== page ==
• As illustrated in FIG. 1, the central computer system 20 is in communication with an on-line access point 40, sometimes referred to as an on-line lock 45 that may be associated with an access point 15 (e.g., a door, gate, window, portal, drawer, etc.). In the illustrated construction, the communication is provided by one or more wires that interconnect the on-line access point 40 and the central computer 20. Of course, other constructions may employ other communications such as but not limited to wireless communication. It should be noted that the illustrated construction includes only one on-line access point 40. However, other constructions may include more than one on-line access point 40. For example, a system that controls access to multiple buildings may include on-line access points at the main entrance of each building. Still other constructions include an on-line access point that is not associated with an access point. In these arrangements, the on-line access point only provides access to the central computer system 20 to allow for the transfer of data.
  • As shown in FIG. 5, the on-line lock 45 includes a reader capable 50 of reading user data from a credential 55. The on-line lock 45 may also include any of a data storage system 60, a processor 65, communications hardware 70 that facilitate communication between the on-line lock 45 and the central computer 20, and a lock mechanism 75 operable to control access to the access point 40 (e.g., a solenoid-operated lock mechanism). Thus, in the illustrated construction, one or both of the on-line lock 45 and the central computer 20 are capable of making the access decisions for the on-line access point 40. As discussed, some constructions may omit the lock mechanism 75 and simply provide an on-line access point 40 to facilitate data transfer.
  • Beyond the on-line access point 40 are several access points 15 for which access is controlled by off-line locks 80. Each off-line lock 80 is coupled to an access point 15 to define an off-line access point 85. As shown in FIG. 6, the off-line locks 80 or off-line access points 85 (e.g., a door, gate, window, portal, drawer, etc.) are similar to the on-line lock 45 in that they each include a reader 90 capable of reading user data from the credential 55. In addition, off-line locks 80 may include any of a data storage system 95, a processor 100, and a lock mechanism 105 operable to control access to the associated access point 85.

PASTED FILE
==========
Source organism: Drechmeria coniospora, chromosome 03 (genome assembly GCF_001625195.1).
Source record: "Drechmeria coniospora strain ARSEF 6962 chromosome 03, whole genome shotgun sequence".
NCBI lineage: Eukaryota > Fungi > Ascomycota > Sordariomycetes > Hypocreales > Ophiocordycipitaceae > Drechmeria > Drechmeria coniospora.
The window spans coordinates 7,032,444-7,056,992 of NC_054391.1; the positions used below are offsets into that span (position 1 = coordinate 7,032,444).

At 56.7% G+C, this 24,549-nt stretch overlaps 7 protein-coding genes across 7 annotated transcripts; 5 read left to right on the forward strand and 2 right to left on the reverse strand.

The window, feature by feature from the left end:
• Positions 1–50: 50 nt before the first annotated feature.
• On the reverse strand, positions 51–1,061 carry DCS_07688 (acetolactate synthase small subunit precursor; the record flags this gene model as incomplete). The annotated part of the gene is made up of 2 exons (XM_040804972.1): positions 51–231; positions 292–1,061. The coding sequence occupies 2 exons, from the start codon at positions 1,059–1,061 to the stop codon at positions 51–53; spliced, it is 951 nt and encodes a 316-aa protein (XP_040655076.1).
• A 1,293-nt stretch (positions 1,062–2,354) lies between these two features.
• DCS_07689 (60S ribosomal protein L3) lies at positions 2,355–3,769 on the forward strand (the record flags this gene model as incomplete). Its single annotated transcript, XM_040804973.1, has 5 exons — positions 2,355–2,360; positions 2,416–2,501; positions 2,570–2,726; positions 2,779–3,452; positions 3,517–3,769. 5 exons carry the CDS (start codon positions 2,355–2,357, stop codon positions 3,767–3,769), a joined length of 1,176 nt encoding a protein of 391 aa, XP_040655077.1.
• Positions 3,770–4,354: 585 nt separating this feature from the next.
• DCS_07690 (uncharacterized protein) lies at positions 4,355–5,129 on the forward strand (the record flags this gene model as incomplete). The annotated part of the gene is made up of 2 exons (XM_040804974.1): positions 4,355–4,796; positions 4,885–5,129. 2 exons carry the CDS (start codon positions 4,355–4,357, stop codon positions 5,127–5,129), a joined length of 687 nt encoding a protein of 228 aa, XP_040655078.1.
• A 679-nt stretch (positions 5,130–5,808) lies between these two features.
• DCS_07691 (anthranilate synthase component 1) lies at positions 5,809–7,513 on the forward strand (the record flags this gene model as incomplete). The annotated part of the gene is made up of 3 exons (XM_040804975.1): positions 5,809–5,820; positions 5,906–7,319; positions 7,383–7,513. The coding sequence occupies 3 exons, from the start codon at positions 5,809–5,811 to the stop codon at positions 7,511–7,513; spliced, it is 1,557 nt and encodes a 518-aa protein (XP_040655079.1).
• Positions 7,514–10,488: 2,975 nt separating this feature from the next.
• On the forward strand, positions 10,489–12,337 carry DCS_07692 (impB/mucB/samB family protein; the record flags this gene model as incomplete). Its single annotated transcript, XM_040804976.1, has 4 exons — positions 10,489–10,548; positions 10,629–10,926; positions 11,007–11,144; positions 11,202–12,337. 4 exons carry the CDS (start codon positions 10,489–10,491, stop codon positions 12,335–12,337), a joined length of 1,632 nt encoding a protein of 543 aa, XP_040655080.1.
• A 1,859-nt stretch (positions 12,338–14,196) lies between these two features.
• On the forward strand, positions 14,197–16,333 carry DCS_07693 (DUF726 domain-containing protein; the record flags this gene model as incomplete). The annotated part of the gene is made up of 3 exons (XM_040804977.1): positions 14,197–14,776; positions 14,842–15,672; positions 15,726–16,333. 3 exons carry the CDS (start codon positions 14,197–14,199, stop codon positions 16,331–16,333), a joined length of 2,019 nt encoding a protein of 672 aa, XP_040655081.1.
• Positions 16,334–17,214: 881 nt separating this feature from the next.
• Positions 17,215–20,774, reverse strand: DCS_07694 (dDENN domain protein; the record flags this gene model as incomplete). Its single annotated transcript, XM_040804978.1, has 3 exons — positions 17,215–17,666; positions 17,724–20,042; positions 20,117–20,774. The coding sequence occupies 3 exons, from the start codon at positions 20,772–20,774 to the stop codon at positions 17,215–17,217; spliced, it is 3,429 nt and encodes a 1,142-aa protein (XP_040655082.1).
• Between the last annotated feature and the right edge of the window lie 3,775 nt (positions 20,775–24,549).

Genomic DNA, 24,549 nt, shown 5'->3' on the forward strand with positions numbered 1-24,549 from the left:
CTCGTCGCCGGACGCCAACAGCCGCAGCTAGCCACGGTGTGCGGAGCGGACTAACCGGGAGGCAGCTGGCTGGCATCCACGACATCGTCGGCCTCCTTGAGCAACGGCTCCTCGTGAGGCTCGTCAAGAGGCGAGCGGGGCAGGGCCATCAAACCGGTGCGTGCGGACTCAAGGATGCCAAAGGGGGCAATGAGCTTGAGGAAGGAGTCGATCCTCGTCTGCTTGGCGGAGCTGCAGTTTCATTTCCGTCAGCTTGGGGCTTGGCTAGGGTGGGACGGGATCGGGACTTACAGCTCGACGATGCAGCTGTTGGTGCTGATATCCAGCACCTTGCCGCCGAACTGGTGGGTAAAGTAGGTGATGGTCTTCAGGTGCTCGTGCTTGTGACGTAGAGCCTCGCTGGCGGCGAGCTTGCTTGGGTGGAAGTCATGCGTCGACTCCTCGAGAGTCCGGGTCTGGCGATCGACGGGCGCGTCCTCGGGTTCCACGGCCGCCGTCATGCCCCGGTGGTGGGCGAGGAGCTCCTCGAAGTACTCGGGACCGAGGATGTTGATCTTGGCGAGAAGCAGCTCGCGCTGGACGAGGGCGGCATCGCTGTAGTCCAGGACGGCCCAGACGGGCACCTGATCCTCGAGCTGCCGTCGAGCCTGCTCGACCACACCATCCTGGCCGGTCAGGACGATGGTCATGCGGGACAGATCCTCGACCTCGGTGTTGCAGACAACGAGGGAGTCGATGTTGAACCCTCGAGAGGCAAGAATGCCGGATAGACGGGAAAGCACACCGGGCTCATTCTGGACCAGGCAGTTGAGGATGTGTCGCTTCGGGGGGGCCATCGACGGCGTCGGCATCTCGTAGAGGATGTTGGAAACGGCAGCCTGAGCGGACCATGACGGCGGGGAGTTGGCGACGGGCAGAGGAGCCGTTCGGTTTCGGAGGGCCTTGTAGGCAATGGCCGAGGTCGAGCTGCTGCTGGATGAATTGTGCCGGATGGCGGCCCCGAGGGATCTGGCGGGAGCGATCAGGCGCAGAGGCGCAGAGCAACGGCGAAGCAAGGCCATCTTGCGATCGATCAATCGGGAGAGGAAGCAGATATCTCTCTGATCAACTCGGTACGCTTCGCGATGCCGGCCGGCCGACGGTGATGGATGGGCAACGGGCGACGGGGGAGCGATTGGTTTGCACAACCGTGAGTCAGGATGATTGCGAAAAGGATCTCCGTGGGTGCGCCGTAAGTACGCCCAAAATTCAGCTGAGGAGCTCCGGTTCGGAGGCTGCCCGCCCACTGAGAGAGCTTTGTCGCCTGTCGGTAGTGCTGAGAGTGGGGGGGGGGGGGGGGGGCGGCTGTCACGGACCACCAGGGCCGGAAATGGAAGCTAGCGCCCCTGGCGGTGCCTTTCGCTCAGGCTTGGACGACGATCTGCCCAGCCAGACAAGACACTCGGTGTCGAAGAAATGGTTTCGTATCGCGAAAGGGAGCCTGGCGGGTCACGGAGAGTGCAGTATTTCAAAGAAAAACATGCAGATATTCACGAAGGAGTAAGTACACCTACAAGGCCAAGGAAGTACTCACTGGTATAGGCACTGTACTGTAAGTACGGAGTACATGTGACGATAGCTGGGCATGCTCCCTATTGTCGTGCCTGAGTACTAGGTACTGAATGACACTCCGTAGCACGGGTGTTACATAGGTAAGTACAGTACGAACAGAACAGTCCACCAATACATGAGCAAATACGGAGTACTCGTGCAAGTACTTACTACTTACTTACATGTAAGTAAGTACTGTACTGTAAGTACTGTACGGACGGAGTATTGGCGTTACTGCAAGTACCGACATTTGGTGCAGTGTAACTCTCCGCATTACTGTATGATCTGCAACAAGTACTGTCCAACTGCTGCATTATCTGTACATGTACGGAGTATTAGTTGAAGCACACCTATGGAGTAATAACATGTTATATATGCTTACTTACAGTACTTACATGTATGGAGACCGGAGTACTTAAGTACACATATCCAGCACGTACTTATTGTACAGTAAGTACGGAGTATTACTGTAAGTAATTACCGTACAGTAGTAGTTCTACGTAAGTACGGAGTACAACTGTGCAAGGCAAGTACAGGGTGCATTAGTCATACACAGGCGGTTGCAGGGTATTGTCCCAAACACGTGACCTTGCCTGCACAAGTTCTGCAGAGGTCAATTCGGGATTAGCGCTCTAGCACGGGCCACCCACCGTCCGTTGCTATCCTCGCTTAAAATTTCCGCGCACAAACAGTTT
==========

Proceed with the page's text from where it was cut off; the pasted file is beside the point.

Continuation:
• It should be noted that FIG. 1 illustrates only one on-line access point 40. However, other constructions may employ multiple on-line access points 40 in conjunction with multiple off-line access points 85. There is no requirement that only one on-line access point 40 be employed or that the ratio of on-line access points 40 to off-line access points 85 is as illustrated in FIG. 1.
  • FIG. 2 schematically illustrates one possible credential 55 suitable for use with the access system 10 of FIG. 1. The credential 55 includes memory 110 that stores user information as well as event data as will be discussed below. In addition, the credential 55 includes a communication interface 115 that may be in the form of a transceiver that transmits user information and receives data from the various off-line locks 80 and on-line locks 45. In other constructions, the credential 55 includes other communication interfaces. For example, another construction employs a magnetic strip rather than the transceiver. In fact, many different credentials 55 may be employed so long as the credential 55 is capable of transferring and storing data between the credential 55, off-line locks 80 and on-line locks 45.
  • In use, each user has a credential 55 that contains unique user information. The user information may be assigned and stored by the central computer 20. In addition, each user may be assigned certain access rights. For example, the user may be limited to access at certain access control points 15 or may be allowed limited entry based on the time of day or the particular date or day of the week.
  • To enter the controlled portion 10 illustrated in FIG. 1, the user presents the credential 55 to the on-line lock 45 as illustrated in FIG. 3 at block 120. The on-line lock 45 checks for event data on the credential 55 as will be discussed below and as shown at block 125. If no event data is present, the on-line lock 45 reads or receives the user information from the credential 55 and either makes the access decision on its own or transfers the user information to the central computer to allow the central computer to make the access decision as shown at block 130. If access is granted, based at least partially on the user information, the on-line lock 45 moves the lock-mechanism 75 to an unlocked position and the user gains access to, or passes through the on-line access point 40.